Pacific Coast Tick

There are two types of ticks – hard shelled and soft shelled. Hard ticks have a shield-like plate (scutum) covering part of their back while soft ticks lack a scutum. Ticks, like spiders, are classified as Arachnids and have 8 legs.

All ticks are dependent upon blood for survival. Their life cycle cannot be completed without finding hosts whose blood they can feed upon. Egg, larva, nymph and adult are the four stages of a tick’s life cycle.

The Pacific Coast tick (Dermacentor occidentalis) is a hard-shelled tick found in shrub lands, chaparral and along trails from Oregon through California to Baja and Mexico. The Pacific Coast tick’s body is relatively flat, non-segmented and pear-shaped. It is brown with the back mottled with grey, black and brown.

Many people fear tick bites, with good reason. All life stages of the Pacific Coast tick transmit Rocky Mountain spotted fever (Rikettsia rickettsii) to humans, cats and dogs. Adults and nymphs also transmit 364D rickettsiosis (Rickettsia phillipi) to humans, tularemia (Francisella tularensis) to human, cats and dogs, bovine anaplasmosis to cattle and tick bite paralysis to cattle, deer and ponies. Pacific Coast ticks are not supposed to transmit Lyme disease, however there is some recent research that indicates some possibility of Lyme disease transmission by D. occidentalis.

Adult Pacific Coast ticks feed on cattle, deer, horses, humans and other large mammals. Males attach and feed for a short time in order to initiate spermatogenesis then fall off. Females feed and engorge themselves with blood for 6 to 10 days before dropping off and laying several thousand eggs.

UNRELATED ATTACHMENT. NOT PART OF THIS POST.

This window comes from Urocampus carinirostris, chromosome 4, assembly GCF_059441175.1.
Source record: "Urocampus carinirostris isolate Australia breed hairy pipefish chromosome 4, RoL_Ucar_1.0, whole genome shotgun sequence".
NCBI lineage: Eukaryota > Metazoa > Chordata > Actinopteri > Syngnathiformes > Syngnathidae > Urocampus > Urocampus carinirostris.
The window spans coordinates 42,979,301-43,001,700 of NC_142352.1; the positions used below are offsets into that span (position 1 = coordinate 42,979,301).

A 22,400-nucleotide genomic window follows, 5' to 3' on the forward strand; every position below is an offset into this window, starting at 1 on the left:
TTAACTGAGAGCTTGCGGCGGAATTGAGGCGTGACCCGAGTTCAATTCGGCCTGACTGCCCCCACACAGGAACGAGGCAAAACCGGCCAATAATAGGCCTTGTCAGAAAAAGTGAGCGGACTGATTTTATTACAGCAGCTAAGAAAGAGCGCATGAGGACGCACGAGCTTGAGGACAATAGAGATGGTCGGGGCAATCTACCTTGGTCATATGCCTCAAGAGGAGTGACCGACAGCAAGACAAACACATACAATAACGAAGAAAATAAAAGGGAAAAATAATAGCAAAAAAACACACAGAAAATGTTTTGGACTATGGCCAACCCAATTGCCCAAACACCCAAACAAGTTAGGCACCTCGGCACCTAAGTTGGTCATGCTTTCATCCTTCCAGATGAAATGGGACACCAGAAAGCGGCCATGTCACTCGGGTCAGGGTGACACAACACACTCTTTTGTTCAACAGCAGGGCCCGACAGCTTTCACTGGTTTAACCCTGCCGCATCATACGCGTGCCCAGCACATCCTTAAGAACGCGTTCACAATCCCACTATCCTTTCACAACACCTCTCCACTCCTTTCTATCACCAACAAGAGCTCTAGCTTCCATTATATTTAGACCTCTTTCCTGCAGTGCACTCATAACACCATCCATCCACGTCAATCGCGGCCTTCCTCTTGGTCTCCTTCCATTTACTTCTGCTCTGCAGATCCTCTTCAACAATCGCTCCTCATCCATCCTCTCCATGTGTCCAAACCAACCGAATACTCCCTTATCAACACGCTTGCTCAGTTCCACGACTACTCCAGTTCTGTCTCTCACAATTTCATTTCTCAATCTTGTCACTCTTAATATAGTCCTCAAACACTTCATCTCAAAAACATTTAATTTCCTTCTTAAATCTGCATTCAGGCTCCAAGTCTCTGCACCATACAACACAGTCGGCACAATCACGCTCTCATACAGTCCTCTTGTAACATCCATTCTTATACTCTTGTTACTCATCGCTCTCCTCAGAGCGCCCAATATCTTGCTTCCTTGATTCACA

In about a month the Packfic Coast tick eggs hatch into larvae. The larvae feed on small rodents for about four days before detaching and falling to the ground. The larvae develop into nymphs after about two weeks.

Nymphs prefer to feed on small rodents, particularly squirrels, and other small mammals for about 6 days before detaching. It takes 15 to 25 days for Pacific Coast nymphs to develop into adults and begin the cycle again.

A few days ago I picked up this Pacific Coast tick while hiking along the Loop Trail at Baum Lake (Shasta County CA). Pacific Coast ticks are active throughout most of the year.




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